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Miriam Modong Dangasuk : Head of Programs – Trinity Energy Limited


Lately, I have been reflective on the role of sustainable practices in our country and especially the role that we, the corporate sector play. Many times, we are challenged to ensure that we provide our clients with the best version of products and services that they can access. While most of the time this is looked at as only benefiting the client, I know for sure that good design will always be good business.

We marked our 11th anniversary in July, a moment that gave us an opportunity to celebrate the achievements we have had as a country. Since our independence, our social, economic, and environmental status has been influenced by our development as a people. This is a process that has been well guided by the responsible government agencies in charge of the various sectors that contribute to our country’s economy.

One of the greatest privileges we have as a country is the endowment with natural resources, especially our access to oil and gas. The contribution of the oil and gas sector to our socio-economic makeup cannot be understated. South Sudan holds a wealth of knowledge across the upstream, midstream, and downstream levels of the value chain.

With this in mind, it is important for private players in the oil and gas industry to ensure that we provide the best quality at all levels to our clients. The service provided, products created and prices for products should be those that encourage growth in the communities that we work in. A recent report from the country’s Vice President in charge of the Economic cluster H.E Dr. James Wani Igga indicated that the country lost more than 4$ billion in uncollected oil taxes over the last 10 years.

This is normally referred to as fuel fraud which is responsible for Africa losing nearly USD 100 billion each year. The lost amounts not only lower revenues collected but also allow for entry of lower quality fuels which are responsible for destroying clients’ vehicles and other machinery. Further, adulterated fuel is responsible for higher emissions of greenhouse gases and toxins to our communities.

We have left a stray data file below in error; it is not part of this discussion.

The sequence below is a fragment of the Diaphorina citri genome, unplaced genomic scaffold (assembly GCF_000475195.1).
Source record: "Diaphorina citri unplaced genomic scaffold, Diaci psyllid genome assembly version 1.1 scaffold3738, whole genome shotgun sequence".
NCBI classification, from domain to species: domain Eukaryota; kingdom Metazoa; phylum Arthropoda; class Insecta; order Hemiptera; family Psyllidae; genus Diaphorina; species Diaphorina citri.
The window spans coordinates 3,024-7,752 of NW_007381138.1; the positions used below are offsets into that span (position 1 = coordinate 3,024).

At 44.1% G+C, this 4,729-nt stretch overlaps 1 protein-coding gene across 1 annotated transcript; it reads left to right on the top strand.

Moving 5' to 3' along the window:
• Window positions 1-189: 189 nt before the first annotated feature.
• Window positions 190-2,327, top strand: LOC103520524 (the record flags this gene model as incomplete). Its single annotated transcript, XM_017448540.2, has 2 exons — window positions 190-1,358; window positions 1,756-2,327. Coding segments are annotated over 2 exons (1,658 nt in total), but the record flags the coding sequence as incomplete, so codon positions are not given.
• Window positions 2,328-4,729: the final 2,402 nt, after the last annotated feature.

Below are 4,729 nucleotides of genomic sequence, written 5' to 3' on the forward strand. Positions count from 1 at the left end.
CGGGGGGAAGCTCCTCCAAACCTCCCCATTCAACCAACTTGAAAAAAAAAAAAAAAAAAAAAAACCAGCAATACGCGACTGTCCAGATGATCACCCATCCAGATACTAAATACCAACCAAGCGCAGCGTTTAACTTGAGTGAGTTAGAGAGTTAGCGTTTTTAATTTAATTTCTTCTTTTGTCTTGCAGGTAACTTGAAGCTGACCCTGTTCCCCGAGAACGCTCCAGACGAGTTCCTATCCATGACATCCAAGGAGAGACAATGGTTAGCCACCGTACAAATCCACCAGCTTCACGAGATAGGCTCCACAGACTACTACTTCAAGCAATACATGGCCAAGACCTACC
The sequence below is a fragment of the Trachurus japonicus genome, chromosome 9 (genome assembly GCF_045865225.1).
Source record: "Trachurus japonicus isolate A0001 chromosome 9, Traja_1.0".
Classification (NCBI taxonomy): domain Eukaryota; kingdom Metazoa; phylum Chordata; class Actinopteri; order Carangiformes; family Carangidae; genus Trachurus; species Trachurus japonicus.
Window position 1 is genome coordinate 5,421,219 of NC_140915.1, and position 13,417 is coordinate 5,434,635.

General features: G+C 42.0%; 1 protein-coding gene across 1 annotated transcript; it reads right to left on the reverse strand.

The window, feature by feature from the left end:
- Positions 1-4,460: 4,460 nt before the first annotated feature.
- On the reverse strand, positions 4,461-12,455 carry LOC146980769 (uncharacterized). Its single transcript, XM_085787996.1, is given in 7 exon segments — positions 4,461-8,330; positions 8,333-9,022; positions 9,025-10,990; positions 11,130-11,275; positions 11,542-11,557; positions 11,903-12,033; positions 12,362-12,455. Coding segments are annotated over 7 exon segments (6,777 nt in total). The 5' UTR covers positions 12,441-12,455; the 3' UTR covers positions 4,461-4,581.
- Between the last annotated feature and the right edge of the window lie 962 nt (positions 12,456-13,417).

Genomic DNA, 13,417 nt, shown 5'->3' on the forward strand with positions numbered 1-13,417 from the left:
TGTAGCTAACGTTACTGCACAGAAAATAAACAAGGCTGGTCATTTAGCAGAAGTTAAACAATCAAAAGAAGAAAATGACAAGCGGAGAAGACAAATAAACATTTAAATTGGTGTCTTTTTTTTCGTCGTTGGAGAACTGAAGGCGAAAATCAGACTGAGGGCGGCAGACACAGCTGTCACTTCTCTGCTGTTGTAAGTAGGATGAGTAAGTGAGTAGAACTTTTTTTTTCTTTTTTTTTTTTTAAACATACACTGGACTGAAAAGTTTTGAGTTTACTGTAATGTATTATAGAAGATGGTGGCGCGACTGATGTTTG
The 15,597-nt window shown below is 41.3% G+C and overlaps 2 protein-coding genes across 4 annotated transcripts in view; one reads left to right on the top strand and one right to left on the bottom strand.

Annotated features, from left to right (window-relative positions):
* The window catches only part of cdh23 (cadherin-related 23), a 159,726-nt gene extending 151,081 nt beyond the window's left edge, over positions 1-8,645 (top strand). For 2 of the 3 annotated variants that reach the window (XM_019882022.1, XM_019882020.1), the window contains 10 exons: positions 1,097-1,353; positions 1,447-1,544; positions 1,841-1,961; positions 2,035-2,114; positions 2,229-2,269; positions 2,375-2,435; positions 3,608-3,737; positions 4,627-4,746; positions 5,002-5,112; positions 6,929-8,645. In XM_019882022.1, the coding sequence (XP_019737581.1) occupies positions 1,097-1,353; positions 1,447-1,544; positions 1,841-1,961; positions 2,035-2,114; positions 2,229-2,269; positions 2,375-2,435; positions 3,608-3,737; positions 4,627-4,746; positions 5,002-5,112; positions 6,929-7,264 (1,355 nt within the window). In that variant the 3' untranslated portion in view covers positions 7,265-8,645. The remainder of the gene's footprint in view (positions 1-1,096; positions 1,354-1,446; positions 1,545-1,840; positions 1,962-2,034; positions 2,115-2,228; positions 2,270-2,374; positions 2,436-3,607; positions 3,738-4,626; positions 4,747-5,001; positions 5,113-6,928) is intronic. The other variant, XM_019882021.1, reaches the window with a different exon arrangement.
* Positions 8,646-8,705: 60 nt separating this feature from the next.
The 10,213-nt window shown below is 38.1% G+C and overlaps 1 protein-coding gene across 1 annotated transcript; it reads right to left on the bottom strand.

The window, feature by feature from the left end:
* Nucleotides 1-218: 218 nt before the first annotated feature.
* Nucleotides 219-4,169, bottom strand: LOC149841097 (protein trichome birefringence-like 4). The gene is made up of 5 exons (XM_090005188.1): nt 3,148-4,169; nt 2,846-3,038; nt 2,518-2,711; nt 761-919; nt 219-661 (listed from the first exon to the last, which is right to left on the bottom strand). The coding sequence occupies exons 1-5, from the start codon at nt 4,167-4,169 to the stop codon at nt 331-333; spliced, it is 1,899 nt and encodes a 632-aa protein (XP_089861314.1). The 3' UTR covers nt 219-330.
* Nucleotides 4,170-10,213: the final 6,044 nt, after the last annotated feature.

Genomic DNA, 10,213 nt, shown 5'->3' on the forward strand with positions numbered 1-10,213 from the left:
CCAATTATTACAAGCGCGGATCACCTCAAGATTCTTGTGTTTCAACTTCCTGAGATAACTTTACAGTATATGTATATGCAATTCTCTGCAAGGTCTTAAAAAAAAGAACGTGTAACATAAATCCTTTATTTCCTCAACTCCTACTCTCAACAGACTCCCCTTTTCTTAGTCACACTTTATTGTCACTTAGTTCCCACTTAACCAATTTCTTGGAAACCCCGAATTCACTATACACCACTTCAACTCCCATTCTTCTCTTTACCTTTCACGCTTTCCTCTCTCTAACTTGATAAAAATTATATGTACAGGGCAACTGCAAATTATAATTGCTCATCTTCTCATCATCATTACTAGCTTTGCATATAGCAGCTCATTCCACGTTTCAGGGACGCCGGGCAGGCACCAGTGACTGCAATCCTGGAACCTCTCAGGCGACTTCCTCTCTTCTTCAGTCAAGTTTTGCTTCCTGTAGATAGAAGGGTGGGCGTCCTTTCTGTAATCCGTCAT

It is therefore key that private players support the government by ensuring they have internal quality checking systems. Trinity Energy for instance has rolled out structures to track fuel across the value chain to ensure that all customers receive quality fuel and best value. While quality products have always been associated with being out of reach, the company has endeavored to maintain its prices at costs that are affordable to all its clientele.

Similar to what has been implemented in other markets like Mozambique, Tanzania, and Uganda, the South Sudan government recently implemented the fuel marking system. Having a unique identification marker enables private players and the government to track fuel products across the supply chain, and to identify adulteration points and contraband fuel. This ensures that only the best quality of fuel is allowed into the market.

As we develop our economies, we need to do our part in ensuring we leave a planet and environment where future generations will thrive. A strong fuel tracking system will definitely

help South Sudan build its economy through collected revenues but even more, quality fuel will be key in responding to fundamental climate change issues.

Miriam Modong Dangasuk : Head of Programs – Trinity Energy Limited

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